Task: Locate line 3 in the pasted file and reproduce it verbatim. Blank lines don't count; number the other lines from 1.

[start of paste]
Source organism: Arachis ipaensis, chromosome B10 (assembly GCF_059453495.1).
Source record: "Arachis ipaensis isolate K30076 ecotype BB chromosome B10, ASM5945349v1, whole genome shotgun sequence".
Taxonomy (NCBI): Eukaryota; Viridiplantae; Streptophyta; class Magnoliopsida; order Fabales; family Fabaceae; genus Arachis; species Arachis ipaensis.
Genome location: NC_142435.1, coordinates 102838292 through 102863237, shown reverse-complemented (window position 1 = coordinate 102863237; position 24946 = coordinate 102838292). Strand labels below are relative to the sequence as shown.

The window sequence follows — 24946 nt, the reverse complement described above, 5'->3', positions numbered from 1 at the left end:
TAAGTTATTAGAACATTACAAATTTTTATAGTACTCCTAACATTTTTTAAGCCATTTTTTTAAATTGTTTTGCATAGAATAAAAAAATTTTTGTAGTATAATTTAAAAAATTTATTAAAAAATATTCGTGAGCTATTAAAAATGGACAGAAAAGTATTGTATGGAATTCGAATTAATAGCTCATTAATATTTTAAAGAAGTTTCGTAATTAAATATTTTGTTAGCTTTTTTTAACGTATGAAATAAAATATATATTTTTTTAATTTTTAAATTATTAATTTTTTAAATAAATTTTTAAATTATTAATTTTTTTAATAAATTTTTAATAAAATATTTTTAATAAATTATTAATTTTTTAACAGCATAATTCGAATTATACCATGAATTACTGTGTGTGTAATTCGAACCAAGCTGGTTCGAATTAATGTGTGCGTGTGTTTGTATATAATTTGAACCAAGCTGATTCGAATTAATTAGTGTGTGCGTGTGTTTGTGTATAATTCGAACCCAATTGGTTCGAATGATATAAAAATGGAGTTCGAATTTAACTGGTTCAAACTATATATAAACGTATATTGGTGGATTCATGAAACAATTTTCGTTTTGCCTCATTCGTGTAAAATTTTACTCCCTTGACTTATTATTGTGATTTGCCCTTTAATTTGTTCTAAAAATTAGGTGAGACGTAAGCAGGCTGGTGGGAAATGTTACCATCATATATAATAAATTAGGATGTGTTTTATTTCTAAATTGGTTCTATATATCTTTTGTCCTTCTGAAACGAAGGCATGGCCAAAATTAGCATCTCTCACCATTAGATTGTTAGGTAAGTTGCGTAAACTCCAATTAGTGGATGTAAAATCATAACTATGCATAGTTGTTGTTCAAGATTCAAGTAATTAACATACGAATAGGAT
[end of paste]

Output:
Taxonomy (NCBI): Eukaryota; Viridiplantae; Streptophyta; class Magnoliopsida; order Fabales; family Fabaceae; genus Arachis; species Arachis ipaensis.